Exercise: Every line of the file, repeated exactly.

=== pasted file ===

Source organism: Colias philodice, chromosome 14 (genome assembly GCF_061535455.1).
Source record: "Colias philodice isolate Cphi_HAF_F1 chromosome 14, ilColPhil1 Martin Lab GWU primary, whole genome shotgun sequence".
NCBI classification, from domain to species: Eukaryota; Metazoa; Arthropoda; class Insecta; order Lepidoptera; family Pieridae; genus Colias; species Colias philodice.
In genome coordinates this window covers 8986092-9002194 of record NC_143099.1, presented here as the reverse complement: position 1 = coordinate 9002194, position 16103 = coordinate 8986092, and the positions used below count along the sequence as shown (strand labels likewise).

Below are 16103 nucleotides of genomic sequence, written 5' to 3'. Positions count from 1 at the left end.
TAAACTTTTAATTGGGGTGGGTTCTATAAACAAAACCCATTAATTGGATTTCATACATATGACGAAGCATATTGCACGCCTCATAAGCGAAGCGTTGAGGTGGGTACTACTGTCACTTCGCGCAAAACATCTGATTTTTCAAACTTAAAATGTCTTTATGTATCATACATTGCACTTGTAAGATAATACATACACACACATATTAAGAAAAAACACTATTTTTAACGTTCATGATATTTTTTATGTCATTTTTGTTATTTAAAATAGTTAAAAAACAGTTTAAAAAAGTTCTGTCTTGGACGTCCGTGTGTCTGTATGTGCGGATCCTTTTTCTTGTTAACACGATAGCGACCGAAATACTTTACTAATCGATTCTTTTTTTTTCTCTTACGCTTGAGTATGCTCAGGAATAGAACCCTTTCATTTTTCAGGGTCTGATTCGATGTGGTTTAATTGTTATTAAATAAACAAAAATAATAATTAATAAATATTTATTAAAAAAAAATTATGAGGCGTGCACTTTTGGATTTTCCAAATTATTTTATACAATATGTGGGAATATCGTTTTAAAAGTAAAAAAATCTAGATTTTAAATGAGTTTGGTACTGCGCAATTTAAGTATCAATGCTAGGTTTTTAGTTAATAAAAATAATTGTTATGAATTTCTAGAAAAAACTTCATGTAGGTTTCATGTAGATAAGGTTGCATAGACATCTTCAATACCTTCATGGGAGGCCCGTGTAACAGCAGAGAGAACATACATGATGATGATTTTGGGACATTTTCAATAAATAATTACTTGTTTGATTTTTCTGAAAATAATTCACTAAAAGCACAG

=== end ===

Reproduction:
Source organism: Colias philodice, chromosome 14 (genome assembly GCF_061535455.1).
Source record: "Colias philodice isolate Cphi_HAF_F1 chromosome 14, ilColPhil1 Martin Lab GWU primary, whole genome shotgun sequence".
NCBI classification, from domain to species: Eukaryota; Metazoa; Arthropoda; class Insecta; order Lepidoptera; family Pieridae; genus Colias; species Colias philodice.
In genome coordinates this window covers 8986092-9002194 of record NC_143099.1, presented here as the reverse complement: position 1 = coordinate 9002194, position 16103 = coordinate 8986092, and the positions used below count along the sequence as shown (strand labels likewise).

Below are 16103 nucleotides of genomic sequence, written 5' to 3'. Positions count from 1 at the left end.
TAAACTTTTAATTGGGGTGGGTTCTATAAACAAAACCCATTAATTGGATTTCATACATATGACGAAGCATATTGCACGCCTCATAAGCGAAGCGTTGAGGTGGGTACTACTGTCACTTCGCGCAAAACATCTGATTTTTCAAACTTAAAATGTCTTTATGTATCATACATTGCACTTGTAAGATAATACATACACACACATATTAAGAAAAAACACTATTTTTAACGTTCATGATATTTTTTATGTCATTTTTGTTATTTAAAATAGTTAAAAAACAGTTTAAAAAAGTTCTGTCTTGGACGTCCGTGTGTCTGTATGTGCGGATCCTTTTTCTTGTTAACACGATAGCGACCGAAATACTTTACTAATCGATTCTTTTTTTTTCTCTTACGCTTGAGTATGCTCAGGAATAGAACCCTTTCATTTTTCAGGGTCTGATTCGATGTGGTTTAATTGTTATTAAATAAACAAAAATAATAATTAATAAATATTTATTAAAAAAAAATTATGAGGCGTGCACTTTTGGATTTTCCAAATTATTTTATACAATATGTGGGAATATCGTTTTAAAAGTAAAAAAATCTAGATTTTAAATGAGTTTGGTACTGCGCAATTTAAGTATCAATGCTAGGTTTTTAGTTAATAAAAATAATTGTTATGAATTTCTAGAAAAAACTTCATGTAGGTTTCATGTAGATAAGGTTGCATAGACATCTTCAATACCTTCATGGGAGGCCCGTGTAACAGCAGAGAGAACATACATGATGATGATTTTGGGACATTTTCAATAAATAATTACTTGTTTGATTTTTCTGAAAATAATTCACTAAAAGCACAG